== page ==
David and I had many conversations late at night, lying in bed, discussing how we would handle it if or when our son would come out. We spoke to clergy and friends of faith, we prayed, we read what we could find on the subject, and we were in a good place of affirming and unconditional love. We actively worked to make sure our home was safe and he felt safe and open to discussion.

When he was sixteen years old, he asked to speak with us. When he told us he was gay, we were ready to show acceptance and love as his parents. What we weren’t prepared for was what he said next. “If I can’t stay, I have a bag packed and a place to stay. I don’t want to leave, but I am prepared if I have to.” WOW! We didn’t see that coming. We asked him why he thought we would make him leave our home. He said, “I thought you would probably let me stay, but I know people who were kicked out of their homes and I needed to be ready if the same thing happened to me.”

The take away from this is, until it is safe for everyone to come out it is not really safe for anyone to come out. We must work as humans, as an organization, as a community and as a world to make coming out safe for ALL..

Next step: Resources, Resources and Resources

We have seen and heard many times how important having authentic relationships between parents and their LGBTQ+ children is and how it can literally be life-saving. A report from The Trevor Project shows that LGBTQ+ youth who report having at least one supportive adult were 40% less likely to have a suicide attempt. As we approach National Coming Out Day, October 11, we encourage you to remember to be that safe place your child needs, as they are on their own journey of discovery, fear and bravery. This is when they need you most of all.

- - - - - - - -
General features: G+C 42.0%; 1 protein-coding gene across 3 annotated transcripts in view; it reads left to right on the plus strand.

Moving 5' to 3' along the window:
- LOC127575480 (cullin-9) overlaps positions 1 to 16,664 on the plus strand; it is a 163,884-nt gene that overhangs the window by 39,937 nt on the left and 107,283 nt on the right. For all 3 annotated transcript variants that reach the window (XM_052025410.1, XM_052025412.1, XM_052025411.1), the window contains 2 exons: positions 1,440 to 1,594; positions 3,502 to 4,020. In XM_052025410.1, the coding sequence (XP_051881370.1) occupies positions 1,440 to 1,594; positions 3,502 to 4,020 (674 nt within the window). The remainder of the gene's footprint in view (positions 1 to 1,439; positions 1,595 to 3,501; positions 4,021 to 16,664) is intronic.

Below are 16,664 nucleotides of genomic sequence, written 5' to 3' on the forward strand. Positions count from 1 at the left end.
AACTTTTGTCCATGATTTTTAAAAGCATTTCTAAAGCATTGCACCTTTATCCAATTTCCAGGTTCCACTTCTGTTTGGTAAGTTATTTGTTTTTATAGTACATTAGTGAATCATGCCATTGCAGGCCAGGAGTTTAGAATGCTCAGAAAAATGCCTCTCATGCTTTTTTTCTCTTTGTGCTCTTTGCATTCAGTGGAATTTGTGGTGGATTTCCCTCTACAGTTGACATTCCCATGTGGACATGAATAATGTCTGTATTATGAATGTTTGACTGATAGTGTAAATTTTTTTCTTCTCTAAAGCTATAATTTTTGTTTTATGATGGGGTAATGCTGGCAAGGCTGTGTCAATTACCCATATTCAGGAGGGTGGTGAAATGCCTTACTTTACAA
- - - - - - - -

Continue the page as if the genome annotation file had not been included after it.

Being and accepting adult is suicide prevention.


We at Free Mom Hugs have deliberately made the shift in our language to talk about CELEBRATING the LGBTQ+ community. We realized that affirming their identity wasn’t enough, and it didn’t express how wonderful it is to have an LGBTQ+ child. We see our childrens’ sexuality and gender expression as a gift, and as such, deserves excitement and joy at the news. We also realize, that with all of our different cultures, that may not come as naturally for others. And that’s where we hope we can help the most. “We have seen the power of love and education.”

We Are Better Together

Here are some final thoughts from Liz and Sara as you begin this new, life-long journey of discovery into the amazing gift of being the parent of an LGBTQ+ child.
Liz – Do tell them you want to support them and ask them what they need – Let them know that you want to do what you can to make sure they have the resources they need to be free to live their truth. Ask them what they think they need to be the best, most healthy and whole version of themselves.

Sara – Do seek out resources and support for yourself – This is a new reality and at first, a lot of parents are afraid and feel very alone. It’s important that parents get support and resources for themselves.  Today there are many organizations that offer good resources and ways to connect with other families who have LGBTQ+ kids. The Mama Bears Facebook groups and Free Mom Hugs Chapters are great places to find support and resources.

For more info about our organizations visit our websites at realmamabears.org and freemomhugs.org